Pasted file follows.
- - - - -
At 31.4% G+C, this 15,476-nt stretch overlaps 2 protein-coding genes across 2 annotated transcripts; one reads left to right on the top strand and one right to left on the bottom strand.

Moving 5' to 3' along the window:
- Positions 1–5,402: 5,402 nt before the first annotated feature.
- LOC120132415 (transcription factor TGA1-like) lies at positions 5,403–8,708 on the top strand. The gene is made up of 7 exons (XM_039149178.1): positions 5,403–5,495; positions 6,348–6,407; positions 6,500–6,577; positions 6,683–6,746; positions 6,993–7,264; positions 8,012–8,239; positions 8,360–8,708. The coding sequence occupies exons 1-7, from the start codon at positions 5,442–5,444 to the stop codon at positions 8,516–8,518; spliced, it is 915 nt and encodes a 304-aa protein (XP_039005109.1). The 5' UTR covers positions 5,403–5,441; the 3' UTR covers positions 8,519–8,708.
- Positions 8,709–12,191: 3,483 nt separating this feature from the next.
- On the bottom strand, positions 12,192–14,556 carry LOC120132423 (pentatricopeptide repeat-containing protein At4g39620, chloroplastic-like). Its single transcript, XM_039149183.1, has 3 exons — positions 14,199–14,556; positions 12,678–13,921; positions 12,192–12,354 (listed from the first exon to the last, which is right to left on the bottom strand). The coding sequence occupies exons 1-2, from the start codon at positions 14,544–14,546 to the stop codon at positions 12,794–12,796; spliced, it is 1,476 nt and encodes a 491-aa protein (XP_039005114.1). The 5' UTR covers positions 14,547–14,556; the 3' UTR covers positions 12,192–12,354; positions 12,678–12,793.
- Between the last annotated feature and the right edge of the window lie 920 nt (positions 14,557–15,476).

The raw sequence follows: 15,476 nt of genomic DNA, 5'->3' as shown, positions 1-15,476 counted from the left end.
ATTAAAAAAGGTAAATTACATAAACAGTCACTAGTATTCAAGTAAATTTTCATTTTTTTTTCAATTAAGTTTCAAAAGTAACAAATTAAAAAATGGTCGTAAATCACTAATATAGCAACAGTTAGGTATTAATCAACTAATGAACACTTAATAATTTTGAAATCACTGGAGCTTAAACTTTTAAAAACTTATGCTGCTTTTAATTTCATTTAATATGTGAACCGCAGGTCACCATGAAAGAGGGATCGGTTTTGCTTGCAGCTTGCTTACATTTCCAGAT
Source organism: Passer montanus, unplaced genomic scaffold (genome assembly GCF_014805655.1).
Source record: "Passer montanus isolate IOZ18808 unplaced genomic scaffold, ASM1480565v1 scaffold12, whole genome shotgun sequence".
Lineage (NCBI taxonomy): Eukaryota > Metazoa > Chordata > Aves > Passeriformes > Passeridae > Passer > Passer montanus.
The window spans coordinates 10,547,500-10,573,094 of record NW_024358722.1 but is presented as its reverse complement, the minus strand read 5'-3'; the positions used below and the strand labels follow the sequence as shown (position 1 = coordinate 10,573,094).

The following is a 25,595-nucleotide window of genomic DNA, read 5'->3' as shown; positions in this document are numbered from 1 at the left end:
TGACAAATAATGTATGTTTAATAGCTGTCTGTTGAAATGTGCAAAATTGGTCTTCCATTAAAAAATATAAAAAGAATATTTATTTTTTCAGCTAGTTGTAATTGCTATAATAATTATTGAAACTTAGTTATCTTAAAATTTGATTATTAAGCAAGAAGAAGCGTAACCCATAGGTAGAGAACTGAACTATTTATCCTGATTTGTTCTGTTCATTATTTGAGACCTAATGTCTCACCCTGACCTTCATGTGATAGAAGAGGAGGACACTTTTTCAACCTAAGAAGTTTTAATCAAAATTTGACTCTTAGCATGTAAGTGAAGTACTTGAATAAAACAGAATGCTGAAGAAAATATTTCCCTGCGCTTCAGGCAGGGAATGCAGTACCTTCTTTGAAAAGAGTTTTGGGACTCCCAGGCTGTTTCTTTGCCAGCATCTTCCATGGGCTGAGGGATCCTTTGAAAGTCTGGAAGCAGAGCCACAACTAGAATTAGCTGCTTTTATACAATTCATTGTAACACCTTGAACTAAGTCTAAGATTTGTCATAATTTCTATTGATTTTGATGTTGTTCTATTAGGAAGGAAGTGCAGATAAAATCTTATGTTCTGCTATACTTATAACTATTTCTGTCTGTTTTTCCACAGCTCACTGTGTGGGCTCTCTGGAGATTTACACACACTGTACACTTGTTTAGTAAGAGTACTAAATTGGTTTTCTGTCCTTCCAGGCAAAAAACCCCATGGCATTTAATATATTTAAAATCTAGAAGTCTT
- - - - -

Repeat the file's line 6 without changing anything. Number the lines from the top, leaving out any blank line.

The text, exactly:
- On the bottom strand, positions 12,192–14,556 carry LOC120132423 (pentatricopeptide repeat-containing protein At4g39620, chloroplastic-like). Its single transcript, XM_039149183.1, has 3 exons — positions 14,199–14,556; positions 12,678–13,921; positions 12,192–12,354 (listed from the first exon to the last, which is right to left on the bottom strand). The coding sequence occupies exons 1-2, from the start codon at positions 14,544–14,546 to the stop codon at positions 12,794–12,796; spliced, it is 1,476 nt and encodes a 491-aa protein (XP_039005114.1). The 5' UTR covers positions 14,547–14,556; the 3' UTR covers positions 12,192–12,354; positions 12,678–12,793.